New Cancer Vaccine Shows Promise against Tumors in Mice
A series of intravenous (IV) vaccinations with a virus carrying fragments of DNA coding for normal human prostate tissue surface antigens cured cancer in about 80 percent of mice with established prostate tumors, new study findings showed.
The study, published online June 19 in Nature Medicine, was led by Dr. Richard Vile of the Mayo Clinic in Rochester, MN, and Dr. Alan Melcher of the Cancer Research UK Clinical Centre in Leeds. If the new approach can be translated from mice to humans, such vaccines could “be readily constructed for off-the-shelf use and [could] be easily delivered” intravenously, the study authors wrote.
The researchers created the cancer vaccine by inserting an extensive “library” of DNA fragments from normal human prostate cells into a mutated form of a virus called vesicular stomatitis virus (VSV). Each VSV particle carries a different DNA fragment, and each fragment holds the code for making a particular human prostate antigen, a piece of protein capable of triggering an immune response.
When the researchers injected the virus particles intravenously into mice bearing prostate tumors, the DNA fragments, known as complementary DNAs (cDNAs) that coded for surface antigens, were translated in the mice into a wide range of human prostate antigens.
Bolstered by VSV itself, which produces a strong immune response, the antigens triggered an immune reaction that selectively targeted prostate tumor cells while sparing healthy prostate tissue and other normal mouse tissues. Injecting the vaccine directly into prostate tumors was not nearly as effective as intravenous injection and produced signs of an autoimmune response in the mice.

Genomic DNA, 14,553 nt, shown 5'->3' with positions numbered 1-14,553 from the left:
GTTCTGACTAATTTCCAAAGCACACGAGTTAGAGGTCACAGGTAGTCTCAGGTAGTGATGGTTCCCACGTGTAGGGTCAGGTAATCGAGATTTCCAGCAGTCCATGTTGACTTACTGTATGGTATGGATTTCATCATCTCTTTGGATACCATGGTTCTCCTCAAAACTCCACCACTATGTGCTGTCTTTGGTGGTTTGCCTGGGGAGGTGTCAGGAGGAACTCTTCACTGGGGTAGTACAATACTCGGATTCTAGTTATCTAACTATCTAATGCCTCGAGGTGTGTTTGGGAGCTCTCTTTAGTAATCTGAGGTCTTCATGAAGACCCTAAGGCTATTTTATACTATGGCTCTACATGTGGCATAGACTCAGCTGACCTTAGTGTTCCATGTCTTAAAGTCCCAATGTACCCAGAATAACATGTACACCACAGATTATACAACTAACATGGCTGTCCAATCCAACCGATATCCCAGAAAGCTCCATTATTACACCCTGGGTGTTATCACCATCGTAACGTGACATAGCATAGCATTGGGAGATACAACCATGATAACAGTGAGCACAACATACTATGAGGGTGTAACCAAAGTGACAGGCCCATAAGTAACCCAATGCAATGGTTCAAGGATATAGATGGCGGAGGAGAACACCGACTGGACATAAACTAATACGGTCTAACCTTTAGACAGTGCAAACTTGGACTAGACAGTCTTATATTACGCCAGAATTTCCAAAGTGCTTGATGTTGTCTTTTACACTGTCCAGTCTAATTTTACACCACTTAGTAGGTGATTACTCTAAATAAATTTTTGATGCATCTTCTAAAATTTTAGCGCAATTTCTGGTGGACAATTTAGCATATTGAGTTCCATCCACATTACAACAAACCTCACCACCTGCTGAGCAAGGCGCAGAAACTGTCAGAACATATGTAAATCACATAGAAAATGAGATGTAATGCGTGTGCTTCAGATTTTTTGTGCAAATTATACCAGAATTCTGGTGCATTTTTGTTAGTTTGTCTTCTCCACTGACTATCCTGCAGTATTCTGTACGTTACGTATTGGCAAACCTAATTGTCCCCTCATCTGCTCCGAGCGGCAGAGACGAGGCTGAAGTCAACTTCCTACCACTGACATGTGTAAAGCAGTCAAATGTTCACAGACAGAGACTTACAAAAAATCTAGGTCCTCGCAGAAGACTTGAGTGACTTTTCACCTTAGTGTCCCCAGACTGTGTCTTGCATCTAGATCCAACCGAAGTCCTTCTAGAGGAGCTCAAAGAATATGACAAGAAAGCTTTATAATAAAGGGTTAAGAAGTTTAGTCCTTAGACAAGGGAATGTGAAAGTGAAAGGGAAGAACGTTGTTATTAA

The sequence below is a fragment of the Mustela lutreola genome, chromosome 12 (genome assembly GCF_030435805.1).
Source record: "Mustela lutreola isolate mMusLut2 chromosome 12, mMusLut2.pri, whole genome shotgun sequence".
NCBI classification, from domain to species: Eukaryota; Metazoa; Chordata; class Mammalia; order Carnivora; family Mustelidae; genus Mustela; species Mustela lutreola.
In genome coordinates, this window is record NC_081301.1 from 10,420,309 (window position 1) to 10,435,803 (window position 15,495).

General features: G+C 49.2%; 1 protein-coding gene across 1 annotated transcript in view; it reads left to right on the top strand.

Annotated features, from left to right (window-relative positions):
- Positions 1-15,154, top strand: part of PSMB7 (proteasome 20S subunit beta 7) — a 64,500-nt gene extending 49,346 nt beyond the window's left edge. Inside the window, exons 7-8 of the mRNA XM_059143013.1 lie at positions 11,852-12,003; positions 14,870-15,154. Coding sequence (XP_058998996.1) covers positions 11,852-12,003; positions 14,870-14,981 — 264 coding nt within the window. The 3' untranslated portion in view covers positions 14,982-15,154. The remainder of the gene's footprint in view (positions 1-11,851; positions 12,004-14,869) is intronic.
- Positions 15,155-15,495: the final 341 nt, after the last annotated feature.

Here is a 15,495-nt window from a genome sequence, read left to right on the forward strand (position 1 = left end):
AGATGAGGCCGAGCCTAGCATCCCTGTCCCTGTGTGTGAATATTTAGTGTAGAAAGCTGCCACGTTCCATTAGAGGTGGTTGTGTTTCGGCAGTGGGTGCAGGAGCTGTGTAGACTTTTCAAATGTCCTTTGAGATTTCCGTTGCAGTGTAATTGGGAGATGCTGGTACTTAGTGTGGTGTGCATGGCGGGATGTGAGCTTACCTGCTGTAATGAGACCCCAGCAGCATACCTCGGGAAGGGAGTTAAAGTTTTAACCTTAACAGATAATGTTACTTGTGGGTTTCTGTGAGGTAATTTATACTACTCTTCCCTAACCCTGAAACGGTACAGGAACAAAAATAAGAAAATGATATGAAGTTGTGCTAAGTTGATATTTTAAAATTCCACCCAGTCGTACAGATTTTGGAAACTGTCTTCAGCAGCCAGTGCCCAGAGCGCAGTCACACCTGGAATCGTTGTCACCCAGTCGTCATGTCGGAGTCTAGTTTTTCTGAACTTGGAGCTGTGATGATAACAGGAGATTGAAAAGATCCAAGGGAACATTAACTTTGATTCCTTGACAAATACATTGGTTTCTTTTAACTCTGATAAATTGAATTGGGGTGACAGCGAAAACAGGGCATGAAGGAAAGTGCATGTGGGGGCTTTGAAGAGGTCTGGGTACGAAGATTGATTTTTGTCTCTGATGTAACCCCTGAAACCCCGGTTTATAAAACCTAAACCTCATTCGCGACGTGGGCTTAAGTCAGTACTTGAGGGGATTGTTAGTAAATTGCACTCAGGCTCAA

“By expressing all of these proteins in highly immunogenic viruses, we increased their visibility to the immune system,” Dr. Vile said in a news release. “The immune system now thinks it is being invaded by the viruses, which are expressing cancer-related antigens that should be eliminated.”
The researchers found that tumors in mice were cured more effectively with nine IV injections given every other day than with a series of three or six IV injections. Tumor cells that survived an initial round of three IV vaccinations “were readily treated by second-line virus-based immunotherapy” using DNA fragments that coded for antigens on the surfaces of resistant tumor cells, the study authors wrote.
Dr. James Gulley of NCI’s Center for Cancer Research, who studies human cancer vaccines but was not involved in the current work, said that a possible strength of the new approach “is the large number of potential antigens that can be targeted,” although he said that this might also make it harder to monitor the immune response to a similar vaccine in human studies. Dr. Gulley also noted the challenges inherent in taking promising vaccine approaches from mice into the clinic.
The method described by Dr. Vile and his colleagues is just one approach being explored in the search for effective cancer vaccines in humans, Dr. Gulley added. “I don’t think it really matters in the end what initiates an immunologically relevant killing of tumor cells,” he said. “The key is to get the immune system trained to kill the tumor cells, and it may be that multiple vaccine approaches will demonstrate similar effectiveness.”
NCI Cancer Bulletin for June 28, 2011 - National Cancer Institute
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